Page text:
With Ottawa and other Ontario regions wrapping up their first week in Stage 2 of Ontario’s COVID-19 reopening plan, three regions in the province — as of Monday, June 22 — remained stuck in Stage 1 because of concerns about continued transmissions of the virus.
The regions initially left out of the second stage were Toronto, Peel, and Windsor-Essex.
That is about to change, however, after the province announced Monday it would be lifting the ban this week on Toronto and Peel, leaving only struggling Windsor-Essex in Stage 1.
Toronto and Peel will be permitted to enter Stage 2 of reopening on Wednesday, June 24.
Stage 2 allows regions that have reached that threshold, such as Ottawa, to begin opening restaurant patios, hair salons and more. Social circles, and gatherings of up to 10 people have also been introduced in these regions.
The original decision not to allow the Toronto, Peel and Windsor-Essex to reopen was made after monitoring coronavirus results of different public health units, with a focus on weekly trends.
“Public health officials carefully monitor each stage for two-to-four weeks, as they assess the evolution of the COVID‑19 outbreak to determine if it is necessary to change course to maintain public health,” according to the Ministry of Health on the framework for reopening.
“This advice is based on the distribution of existing data,” the website states. The data initially showed a significant disparity between the regions in Stage 2, and the three regions which had been excluded.
Now, only Windsor-Essex’s numbers remain too problematic to merit advancing to Stage 2.
Ottawa Public Health Unit enters Week Two
The City of Ottawa started its second week of Stage 2 on June 19, and has met provincial numbers for reopening.
The Ottawa Public Health Unit has seen a steady decline in the number of confirmed cases for the past three weeks, according to city and provincial data.
During the weeks of May 31, June 7, and June 13, Ottawa reported 10, 56, and 36 new cases respectively. On Sunday, June 21, OPH reported one new case of COVID-19 in the city and no new deaths.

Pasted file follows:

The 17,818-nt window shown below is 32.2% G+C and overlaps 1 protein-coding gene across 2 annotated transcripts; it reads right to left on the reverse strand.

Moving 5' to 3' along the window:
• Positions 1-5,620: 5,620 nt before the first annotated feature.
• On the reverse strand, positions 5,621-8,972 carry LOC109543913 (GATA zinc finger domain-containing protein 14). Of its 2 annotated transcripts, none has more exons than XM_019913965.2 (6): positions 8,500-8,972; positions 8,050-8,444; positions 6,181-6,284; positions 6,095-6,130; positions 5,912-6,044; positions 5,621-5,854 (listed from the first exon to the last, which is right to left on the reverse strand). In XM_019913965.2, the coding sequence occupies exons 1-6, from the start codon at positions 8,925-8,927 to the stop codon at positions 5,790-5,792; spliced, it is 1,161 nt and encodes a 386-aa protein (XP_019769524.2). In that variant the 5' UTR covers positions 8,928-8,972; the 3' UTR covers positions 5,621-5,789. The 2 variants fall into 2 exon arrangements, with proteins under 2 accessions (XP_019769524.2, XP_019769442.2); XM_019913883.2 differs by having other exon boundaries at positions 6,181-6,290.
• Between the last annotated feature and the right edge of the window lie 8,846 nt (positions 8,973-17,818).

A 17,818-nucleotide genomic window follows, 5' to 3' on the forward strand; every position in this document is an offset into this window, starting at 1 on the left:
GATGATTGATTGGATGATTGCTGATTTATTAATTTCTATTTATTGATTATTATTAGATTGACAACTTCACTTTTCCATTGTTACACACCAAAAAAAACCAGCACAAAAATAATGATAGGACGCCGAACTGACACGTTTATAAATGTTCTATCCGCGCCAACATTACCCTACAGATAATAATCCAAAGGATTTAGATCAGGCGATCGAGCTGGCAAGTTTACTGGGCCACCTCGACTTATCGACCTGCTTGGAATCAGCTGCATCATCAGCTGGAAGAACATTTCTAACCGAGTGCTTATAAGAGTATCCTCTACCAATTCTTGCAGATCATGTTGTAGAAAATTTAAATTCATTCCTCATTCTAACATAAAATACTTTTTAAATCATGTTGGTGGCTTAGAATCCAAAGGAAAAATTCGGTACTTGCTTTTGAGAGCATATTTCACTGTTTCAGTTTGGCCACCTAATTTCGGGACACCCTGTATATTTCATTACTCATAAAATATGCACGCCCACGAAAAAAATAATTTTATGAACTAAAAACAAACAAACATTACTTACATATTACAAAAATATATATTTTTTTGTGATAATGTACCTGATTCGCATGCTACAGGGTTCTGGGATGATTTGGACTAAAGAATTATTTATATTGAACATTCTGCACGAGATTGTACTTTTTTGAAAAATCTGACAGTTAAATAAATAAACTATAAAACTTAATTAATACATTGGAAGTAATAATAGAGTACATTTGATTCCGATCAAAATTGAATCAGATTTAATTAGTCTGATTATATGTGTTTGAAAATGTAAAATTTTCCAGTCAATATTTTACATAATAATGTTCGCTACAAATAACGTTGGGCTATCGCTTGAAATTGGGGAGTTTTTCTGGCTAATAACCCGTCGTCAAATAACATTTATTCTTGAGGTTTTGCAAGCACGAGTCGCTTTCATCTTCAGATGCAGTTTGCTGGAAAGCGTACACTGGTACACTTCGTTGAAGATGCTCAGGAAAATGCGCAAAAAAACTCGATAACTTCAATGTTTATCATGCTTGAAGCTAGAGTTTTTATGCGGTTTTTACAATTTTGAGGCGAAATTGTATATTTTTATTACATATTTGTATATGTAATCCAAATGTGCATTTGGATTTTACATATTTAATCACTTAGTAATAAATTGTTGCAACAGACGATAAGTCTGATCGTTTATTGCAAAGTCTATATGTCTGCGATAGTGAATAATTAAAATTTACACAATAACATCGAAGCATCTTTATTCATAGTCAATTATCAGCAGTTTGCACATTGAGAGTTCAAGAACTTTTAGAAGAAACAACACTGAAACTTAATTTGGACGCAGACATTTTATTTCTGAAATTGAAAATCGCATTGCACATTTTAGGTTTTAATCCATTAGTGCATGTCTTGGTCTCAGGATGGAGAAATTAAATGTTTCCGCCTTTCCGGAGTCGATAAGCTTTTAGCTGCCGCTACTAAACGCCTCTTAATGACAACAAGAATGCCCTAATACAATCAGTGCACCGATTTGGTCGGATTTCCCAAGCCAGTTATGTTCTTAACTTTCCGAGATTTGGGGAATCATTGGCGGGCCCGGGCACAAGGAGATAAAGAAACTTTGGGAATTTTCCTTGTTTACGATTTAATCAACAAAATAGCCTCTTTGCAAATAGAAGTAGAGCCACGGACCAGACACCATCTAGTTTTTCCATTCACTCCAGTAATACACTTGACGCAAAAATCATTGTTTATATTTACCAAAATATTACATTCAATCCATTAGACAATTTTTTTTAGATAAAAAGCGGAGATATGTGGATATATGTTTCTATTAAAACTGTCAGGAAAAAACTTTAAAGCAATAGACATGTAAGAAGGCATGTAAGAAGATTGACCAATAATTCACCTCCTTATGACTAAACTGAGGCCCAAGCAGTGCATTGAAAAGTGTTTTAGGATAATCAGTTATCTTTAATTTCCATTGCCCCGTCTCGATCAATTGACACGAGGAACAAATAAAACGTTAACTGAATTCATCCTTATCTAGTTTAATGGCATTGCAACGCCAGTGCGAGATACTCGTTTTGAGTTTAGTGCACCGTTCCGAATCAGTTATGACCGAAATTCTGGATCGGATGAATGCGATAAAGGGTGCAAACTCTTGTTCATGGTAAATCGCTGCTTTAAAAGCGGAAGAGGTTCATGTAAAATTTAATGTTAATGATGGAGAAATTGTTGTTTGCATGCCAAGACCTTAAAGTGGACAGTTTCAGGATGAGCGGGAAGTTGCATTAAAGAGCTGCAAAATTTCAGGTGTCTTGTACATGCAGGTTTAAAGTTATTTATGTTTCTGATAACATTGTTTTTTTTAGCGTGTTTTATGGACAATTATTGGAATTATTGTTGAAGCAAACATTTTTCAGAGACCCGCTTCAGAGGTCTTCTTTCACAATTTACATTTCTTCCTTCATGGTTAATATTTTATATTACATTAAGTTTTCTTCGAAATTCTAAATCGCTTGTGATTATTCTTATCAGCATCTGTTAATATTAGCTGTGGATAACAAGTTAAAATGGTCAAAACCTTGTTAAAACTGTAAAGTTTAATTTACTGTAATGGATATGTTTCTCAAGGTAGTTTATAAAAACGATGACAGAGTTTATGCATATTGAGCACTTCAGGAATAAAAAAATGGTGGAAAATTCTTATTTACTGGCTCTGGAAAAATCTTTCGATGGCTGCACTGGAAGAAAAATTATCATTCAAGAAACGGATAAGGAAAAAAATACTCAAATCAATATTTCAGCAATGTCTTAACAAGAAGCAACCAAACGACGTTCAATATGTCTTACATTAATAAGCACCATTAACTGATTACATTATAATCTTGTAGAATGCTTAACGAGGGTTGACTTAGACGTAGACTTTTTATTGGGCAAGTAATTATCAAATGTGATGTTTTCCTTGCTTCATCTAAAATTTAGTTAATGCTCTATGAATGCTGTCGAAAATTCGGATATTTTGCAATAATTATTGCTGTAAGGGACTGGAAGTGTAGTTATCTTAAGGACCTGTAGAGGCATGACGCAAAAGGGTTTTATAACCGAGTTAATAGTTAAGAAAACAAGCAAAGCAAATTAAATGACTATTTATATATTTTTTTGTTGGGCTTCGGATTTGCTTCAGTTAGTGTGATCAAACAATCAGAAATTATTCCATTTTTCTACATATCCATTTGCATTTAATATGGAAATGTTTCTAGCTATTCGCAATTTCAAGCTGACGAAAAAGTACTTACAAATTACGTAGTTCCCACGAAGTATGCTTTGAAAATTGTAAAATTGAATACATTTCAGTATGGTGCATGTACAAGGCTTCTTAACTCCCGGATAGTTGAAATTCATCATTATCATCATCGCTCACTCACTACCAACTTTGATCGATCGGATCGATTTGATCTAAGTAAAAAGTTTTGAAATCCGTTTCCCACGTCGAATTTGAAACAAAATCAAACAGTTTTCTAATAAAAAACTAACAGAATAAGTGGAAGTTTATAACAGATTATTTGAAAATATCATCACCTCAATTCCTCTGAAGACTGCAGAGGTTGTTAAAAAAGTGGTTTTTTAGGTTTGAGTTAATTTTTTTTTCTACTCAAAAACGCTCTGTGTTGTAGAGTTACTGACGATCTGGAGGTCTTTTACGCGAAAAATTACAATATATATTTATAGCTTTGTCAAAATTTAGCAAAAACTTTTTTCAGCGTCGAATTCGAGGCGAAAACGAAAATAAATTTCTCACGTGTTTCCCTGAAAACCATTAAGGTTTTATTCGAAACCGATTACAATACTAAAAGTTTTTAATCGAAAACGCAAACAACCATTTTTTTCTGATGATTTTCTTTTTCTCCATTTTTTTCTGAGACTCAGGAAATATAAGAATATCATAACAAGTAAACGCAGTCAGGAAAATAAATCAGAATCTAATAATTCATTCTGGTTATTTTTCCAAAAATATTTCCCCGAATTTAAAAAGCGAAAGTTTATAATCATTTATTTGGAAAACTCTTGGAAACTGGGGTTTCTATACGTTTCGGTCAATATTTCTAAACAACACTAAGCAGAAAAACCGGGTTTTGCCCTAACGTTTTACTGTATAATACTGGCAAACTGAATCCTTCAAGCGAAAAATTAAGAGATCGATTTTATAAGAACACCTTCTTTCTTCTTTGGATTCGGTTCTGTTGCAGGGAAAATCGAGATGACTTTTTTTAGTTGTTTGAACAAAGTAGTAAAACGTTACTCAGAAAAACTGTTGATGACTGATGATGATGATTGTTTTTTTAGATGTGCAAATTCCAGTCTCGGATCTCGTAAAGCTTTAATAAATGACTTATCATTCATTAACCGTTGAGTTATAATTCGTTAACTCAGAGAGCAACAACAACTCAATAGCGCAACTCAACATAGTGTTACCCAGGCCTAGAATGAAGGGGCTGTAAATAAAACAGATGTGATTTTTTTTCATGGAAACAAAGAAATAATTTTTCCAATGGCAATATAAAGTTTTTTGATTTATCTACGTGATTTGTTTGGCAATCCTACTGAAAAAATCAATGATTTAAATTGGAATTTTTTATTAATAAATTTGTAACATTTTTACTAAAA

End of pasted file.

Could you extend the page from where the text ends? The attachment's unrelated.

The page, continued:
Although decreases had been seen in the three regions initially excluded from Stage 2, the ministry says it must see a continuous decline in cases to be considered for reopening: “Public health unit regions with two consecutive weeks of lower transmission rates and case counts were considered for reopening.”
According to provincial data, not only were these requirements not initially met for Toronto, Peel and Windsor-Essex, but the reverse could be seen for the three excluded regions.
Three regions among highest concentrations per 100,000
At the time, the Toronto, Peel, and Windsor-Essex regions all had the highest concentrations of confirmed cases per 100,000 people, suggesting a greater spread of the virus. The ministry said they also monitor and consider the “Effective Reproduction Number (R effective),” or spreadability of the virus, when they allow a region to reopen.
‘R effective’ allows scientists to estimate how many people are at risk of getting the virus for a given time period.
Toronto and Peel had placed second and third respectively among all regions for cases per 100,000, while the rate for Windsor-Essex had quadrupled in the past two weeks.
A guideline for reopening requires a continuous decline in the total number of cases in a region over a two-to-four week period.
While Ottawa Public Health reported a steady decline in the number of cases, and a climb in recoveries, the numbers in Windsor-Essex region has been increasing. During the week of June 7, for example, the regional unit reported 45 cases. A week later it reported 177 cases.
Although the total number of cases is lower than in some regions, including the York Region — which reported 200 cases during the week of June 7 alone — those regions have still seen a steady decline, while Windsor-Essex’s numbers were increasing, much of it because of infections among migrant farm workers in the countryside around the city of Windsor.
Ontario Premier Doug Ford said on Monday that some farmers in Windsor-Essex aren’t allowing temporary workers to be tested for COVID-19, further exacerbating the situation for the region.
For Toronto and Peel, cases have now decreased significantly, even though the two regions still have the highest numbers of cases per week across the province. Toronto recently marked a grim milestone with the 1,000th death from COVID-19
The situation in Toronto and Peel has now improved enough to let them join the reopening.
Another factor in the case of Toronto and Peel is that the two areas border Vaughan, a region that had already reached Stage 2 status.